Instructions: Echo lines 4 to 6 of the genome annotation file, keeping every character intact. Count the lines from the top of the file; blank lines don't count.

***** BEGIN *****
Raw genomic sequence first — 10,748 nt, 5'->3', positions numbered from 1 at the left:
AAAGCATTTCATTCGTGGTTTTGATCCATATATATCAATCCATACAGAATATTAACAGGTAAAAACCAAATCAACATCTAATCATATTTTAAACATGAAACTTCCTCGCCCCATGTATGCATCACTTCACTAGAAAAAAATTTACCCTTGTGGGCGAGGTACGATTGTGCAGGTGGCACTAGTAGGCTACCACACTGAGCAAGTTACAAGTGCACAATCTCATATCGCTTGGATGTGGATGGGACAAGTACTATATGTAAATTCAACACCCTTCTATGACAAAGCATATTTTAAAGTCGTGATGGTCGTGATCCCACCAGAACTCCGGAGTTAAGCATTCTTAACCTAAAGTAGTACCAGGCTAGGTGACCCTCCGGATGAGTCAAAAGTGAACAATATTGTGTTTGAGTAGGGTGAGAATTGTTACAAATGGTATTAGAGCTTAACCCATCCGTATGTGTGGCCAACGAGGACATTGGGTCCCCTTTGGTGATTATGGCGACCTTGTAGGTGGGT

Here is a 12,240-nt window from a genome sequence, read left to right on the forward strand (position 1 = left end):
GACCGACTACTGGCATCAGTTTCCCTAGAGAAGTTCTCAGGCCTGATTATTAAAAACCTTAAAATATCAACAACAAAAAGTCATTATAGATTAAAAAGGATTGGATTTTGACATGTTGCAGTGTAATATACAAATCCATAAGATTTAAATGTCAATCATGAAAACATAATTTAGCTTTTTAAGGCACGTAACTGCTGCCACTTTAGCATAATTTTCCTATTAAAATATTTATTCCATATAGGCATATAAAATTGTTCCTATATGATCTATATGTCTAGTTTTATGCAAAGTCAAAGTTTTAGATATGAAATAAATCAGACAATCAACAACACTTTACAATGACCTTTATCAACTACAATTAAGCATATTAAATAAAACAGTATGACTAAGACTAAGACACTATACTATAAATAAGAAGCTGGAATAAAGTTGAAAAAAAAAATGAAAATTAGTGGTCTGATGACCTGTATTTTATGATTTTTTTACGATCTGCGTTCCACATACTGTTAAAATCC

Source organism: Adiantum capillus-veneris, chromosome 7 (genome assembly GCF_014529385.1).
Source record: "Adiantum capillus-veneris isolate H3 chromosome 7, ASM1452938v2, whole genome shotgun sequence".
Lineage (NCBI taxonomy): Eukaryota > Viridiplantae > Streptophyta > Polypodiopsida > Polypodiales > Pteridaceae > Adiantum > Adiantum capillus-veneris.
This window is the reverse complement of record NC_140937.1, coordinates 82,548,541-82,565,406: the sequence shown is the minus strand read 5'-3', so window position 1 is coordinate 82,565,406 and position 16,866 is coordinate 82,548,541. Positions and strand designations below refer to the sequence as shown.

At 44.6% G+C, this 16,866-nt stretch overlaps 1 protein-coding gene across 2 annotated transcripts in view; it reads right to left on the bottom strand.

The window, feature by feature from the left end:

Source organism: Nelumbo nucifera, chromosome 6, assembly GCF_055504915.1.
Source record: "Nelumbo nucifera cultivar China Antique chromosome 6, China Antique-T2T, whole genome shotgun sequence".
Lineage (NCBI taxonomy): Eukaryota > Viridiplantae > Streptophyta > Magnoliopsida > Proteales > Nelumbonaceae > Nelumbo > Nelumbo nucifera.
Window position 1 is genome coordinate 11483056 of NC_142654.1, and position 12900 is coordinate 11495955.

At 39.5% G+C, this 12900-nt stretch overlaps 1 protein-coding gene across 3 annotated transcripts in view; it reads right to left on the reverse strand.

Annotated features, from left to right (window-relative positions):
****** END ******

GACCGACTACTGGCATCAGTTTCCCTAGAGAAGTTCTCAGGCCTGATTATTAAAAACCTTAAAATATCAACAACAAAAAGTCATTATAGATTAAAAAGGATTGGATTTTGACATGTTGCAGTGTAATATACAAATCCATAAGATTTAAATGTCAATCATGAAAACATAATTTAGCTTTTTAAGGCACGTAACTGCTGCCACTTTAGCATAATTTTCCTATTAAAATATTTATTCCATATAGGCATATAAAATTGTTCCTATATGATCTATATGTCTAGTTTTATGCAAAGTCAAAGTTTTAGATATGAAATAAATCAGACAATCAACAACACTTTACAATGACCTTTATCAACTACAATTAAGCATATTAAATAAAACAGTATGACTAAGACTAAGACACTATACTATAAATAAGAAGCTGGAATAAAGTTGAAAAAAAAAATGAAAATTAGTGGTCTGATGACCTGTATTTTATGATTTTTTTACGATCTGCGTTCCACATACTGTTAAAATCC

Source organism: Adiantum capillus-veneris, chromosome 7 (genome assembly GCF_014529385.1).
Source record: "Adiantum capillus-veneris isolate H3 chromosome 7, ASM1452938v2, whole genome shotgun sequence".